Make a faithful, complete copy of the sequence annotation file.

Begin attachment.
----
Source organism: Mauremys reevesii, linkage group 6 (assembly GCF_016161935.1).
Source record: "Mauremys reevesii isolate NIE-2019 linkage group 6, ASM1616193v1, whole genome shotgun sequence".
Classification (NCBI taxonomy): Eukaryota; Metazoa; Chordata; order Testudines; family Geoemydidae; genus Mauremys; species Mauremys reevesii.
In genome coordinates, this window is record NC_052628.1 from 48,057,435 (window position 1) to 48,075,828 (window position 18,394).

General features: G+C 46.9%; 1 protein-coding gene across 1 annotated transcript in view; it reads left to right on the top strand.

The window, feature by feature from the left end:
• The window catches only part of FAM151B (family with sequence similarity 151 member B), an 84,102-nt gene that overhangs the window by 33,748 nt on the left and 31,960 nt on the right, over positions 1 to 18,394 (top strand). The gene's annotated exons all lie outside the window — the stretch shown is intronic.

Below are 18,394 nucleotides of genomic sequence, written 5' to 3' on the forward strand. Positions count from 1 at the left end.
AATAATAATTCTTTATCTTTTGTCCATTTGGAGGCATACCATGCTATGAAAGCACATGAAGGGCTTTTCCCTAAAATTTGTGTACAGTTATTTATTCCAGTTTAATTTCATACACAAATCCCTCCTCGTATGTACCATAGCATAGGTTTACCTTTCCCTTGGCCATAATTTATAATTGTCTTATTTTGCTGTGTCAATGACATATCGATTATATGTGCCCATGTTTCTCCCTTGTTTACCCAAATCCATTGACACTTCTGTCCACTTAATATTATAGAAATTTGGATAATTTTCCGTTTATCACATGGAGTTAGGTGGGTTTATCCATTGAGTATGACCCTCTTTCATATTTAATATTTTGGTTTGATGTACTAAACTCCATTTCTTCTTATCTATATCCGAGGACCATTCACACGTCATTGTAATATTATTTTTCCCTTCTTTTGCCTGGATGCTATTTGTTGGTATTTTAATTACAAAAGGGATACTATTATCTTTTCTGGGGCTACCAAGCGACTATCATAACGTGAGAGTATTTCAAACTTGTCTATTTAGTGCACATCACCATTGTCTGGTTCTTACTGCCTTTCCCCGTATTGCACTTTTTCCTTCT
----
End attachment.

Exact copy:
Source organism: Mauremys reevesii, linkage group 6 (assembly GCF_016161935.1).
Source record: "Mauremys reevesii isolate NIE-2019 linkage group 6, ASM1616193v1, whole genome shotgun sequence".
Classification (NCBI taxonomy): Eukaryota; Metazoa; Chordata; order Testudines; family Geoemydidae; genus Mauremys; species Mauremys reevesii.
In genome coordinates, this window is record NC_052628.1 from 48,057,435 (window position 1) to 48,075,828 (window position 18,394).

General features: G+C 46.9%; 1 protein-coding gene across 1 annotated transcript in view; it reads left to right on the top strand.

The window, feature by feature from the left end:
• The window catches only part of FAM151B (family with sequence similarity 151 member B), an 84,102-nt gene that overhangs the window by 33,748 nt on the left and 31,960 nt on the right, over positions 1 to 18,394 (top strand). The gene's annotated exons all lie outside the window — the stretch shown is intronic.

Below are 18,394 nucleotides of genomic sequence, written 5' to 3' on the forward strand. Positions count from 1 at the left end.
AATAATAATTCTTTATCTTTTGTCCATTTGGAGGCATACCATGCTATGAAAGCACATGAAGGGCTTTTCCCTAAAATTTGTGTACAGTTATTTATTCCAGTTTAATTTCATACACAAATCCCTCCTCGTATGTACCATAGCATAGGTTTACCTTTCCCTTGGCCATAATTTATAATTGTCTTATTTTGCTGTGTCAATGACATATCGATTATATGTGCCCATGTTTCTCCCTTGTTTACCCAAATCCATTGACACTTCTGTCCACTTAATATTATAGAAATTTGGATAATTTTCCGTTTATCACATGGAGTTAGGTGGGTTTATCCATTGAGTATGACCCTCTTTCATATTTAATATTTTGGTTTGATGTACTAAACTCCATTTCTTCTTATCTATATCCGAGGACCATTCACACGTCATTGTAATATTATTTTTCCCTTCTTTTGCCTGGATGCTATTTGTTGGTATTTTAATTACAAAAGGGATACTATTATCTTTTCTGGGGCTACCAAGCGACTATCATAACGTGAGAGTATTTCAAACTTGTCTATTTAGTGCACATCACCATTGTCTGGTTCTTACTGCCTTTCCCCGTATTGCACTTTTTCCTTCT